Holt wrote before the Writers Workshop idea had entered American schools. Although a good idea, and one which meets some of my concerns about editing, it is unfortunately not nearly widespread enough.

"Affordances of the Medium"

Editing extends the flexibility of mind of those who struggle to get the thing said well, no matter what the medium. It is a way of learning by successive approximations. In his elegant analysis of the differential uses of media by children in forming and testing their theories, George Forman (1996) reminds us that building a structure in clay tests the possibility of that structure in a way that drawing it in markers, or even building it in cardboard, don’t. He speaks about the "affordances of the medium," the capacity of each medium to represent with greater or lesser accuracy (see also Vecchi’s article "Equilibrium and Stability" in The Hundred Languages of Children, 1996).

All creative processes include some form of editing. The creative process has its own requirements; school routines can be costly to it. Interrupting the flow can sometimes be deadly to a project. Keeping the work area tidy while making something is often unthinkable, but artists can usually cope with the idea of cleaning up after the project is done, or when it is at a plateau or stopping place. The teacher who tries to support creative work will be well advised to tolerate some sorts of disorder, and to be flexible about some schedule boundaries. Amidst all this editing must be readiness to edit the work plan.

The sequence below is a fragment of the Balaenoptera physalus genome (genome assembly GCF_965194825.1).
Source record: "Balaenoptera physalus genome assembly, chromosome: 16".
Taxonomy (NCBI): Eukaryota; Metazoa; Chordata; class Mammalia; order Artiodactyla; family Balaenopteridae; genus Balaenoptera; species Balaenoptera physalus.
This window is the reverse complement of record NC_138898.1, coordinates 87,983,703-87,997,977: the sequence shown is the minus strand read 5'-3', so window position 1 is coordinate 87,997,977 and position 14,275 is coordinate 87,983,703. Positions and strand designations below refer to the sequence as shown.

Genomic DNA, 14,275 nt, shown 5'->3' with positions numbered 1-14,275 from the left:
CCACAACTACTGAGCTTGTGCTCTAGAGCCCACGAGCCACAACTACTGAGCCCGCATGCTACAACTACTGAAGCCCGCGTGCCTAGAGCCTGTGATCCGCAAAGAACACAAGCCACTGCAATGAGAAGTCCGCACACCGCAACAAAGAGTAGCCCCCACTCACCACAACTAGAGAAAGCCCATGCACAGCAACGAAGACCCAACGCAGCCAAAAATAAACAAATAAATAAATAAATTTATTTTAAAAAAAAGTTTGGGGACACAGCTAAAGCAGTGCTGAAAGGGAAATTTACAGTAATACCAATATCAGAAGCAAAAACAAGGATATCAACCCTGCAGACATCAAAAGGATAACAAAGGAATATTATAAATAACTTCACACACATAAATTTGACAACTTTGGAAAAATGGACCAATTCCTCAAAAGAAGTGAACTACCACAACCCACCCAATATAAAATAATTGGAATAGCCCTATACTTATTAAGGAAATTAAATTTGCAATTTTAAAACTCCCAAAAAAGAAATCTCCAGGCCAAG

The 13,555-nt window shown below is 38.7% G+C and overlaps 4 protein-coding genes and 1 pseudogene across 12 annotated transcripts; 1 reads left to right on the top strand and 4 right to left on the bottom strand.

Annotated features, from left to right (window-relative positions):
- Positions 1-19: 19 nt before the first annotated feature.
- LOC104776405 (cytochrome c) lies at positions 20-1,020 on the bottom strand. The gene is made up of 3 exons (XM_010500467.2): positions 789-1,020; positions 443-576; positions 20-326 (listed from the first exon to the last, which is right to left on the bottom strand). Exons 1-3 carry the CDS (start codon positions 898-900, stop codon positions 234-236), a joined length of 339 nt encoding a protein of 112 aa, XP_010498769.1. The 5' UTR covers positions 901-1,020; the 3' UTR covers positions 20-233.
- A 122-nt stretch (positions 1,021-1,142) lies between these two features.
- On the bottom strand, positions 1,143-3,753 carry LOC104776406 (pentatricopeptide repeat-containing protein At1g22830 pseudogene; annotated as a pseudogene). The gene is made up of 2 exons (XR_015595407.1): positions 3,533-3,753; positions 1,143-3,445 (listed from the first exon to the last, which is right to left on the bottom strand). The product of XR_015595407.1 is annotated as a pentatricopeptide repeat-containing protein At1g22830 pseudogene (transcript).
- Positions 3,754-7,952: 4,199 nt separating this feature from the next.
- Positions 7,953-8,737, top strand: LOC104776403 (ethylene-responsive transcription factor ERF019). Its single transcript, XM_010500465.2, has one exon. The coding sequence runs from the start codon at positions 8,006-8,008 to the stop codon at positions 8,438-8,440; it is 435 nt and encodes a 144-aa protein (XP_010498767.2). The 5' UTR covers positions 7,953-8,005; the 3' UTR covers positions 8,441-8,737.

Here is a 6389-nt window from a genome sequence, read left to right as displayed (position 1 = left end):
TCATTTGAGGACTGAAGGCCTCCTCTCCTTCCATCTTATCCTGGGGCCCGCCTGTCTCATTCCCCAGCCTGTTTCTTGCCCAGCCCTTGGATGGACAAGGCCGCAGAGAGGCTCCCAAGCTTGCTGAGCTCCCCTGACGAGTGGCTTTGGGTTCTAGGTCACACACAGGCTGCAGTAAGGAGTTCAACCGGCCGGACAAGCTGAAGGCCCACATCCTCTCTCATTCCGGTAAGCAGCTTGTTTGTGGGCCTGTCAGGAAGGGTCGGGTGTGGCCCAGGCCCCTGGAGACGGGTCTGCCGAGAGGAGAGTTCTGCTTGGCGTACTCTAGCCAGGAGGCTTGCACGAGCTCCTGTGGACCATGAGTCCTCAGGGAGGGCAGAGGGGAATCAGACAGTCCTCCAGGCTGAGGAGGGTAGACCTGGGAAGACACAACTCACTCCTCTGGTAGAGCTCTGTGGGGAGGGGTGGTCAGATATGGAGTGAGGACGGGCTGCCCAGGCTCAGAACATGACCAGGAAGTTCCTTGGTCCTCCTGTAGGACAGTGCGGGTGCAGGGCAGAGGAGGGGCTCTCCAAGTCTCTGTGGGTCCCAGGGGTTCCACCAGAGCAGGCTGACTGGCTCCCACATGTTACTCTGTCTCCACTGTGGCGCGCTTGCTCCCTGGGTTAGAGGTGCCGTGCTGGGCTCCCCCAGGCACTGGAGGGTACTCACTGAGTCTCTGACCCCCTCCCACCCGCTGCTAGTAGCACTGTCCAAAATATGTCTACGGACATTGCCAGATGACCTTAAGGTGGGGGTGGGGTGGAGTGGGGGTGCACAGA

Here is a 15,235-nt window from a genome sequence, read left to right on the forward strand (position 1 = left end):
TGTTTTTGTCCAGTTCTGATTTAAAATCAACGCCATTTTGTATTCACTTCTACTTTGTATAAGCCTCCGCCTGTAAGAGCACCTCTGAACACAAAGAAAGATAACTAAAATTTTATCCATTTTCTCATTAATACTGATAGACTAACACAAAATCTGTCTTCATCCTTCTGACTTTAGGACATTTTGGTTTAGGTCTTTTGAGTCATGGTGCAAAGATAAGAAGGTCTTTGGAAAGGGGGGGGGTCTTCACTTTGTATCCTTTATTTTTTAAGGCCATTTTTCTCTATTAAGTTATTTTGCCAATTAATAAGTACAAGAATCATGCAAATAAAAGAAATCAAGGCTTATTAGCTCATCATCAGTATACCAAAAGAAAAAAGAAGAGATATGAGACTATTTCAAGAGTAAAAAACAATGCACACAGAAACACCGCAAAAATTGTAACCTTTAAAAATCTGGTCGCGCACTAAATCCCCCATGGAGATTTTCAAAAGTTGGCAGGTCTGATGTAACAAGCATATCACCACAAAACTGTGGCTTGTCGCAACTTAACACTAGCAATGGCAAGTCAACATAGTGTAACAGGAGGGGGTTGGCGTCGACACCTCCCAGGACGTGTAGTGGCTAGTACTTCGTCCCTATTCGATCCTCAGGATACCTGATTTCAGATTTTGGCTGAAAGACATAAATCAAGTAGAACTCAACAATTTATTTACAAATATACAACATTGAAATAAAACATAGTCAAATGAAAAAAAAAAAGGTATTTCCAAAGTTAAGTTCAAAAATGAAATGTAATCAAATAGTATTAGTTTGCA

If one is accustomed to editing, to painstakingly revisiting a draft to improve it by adding, deleting, transposing, decorating, simplifying, or translating it into the active voice, one has a method of examining one’s life and work that can transfer into many areas. Just as using the next medium can bring insight, using the medium again—using a different perspective, attempting a different version of a task, trying to show a different audience—all can make the work more transparent to both the artist and the observer.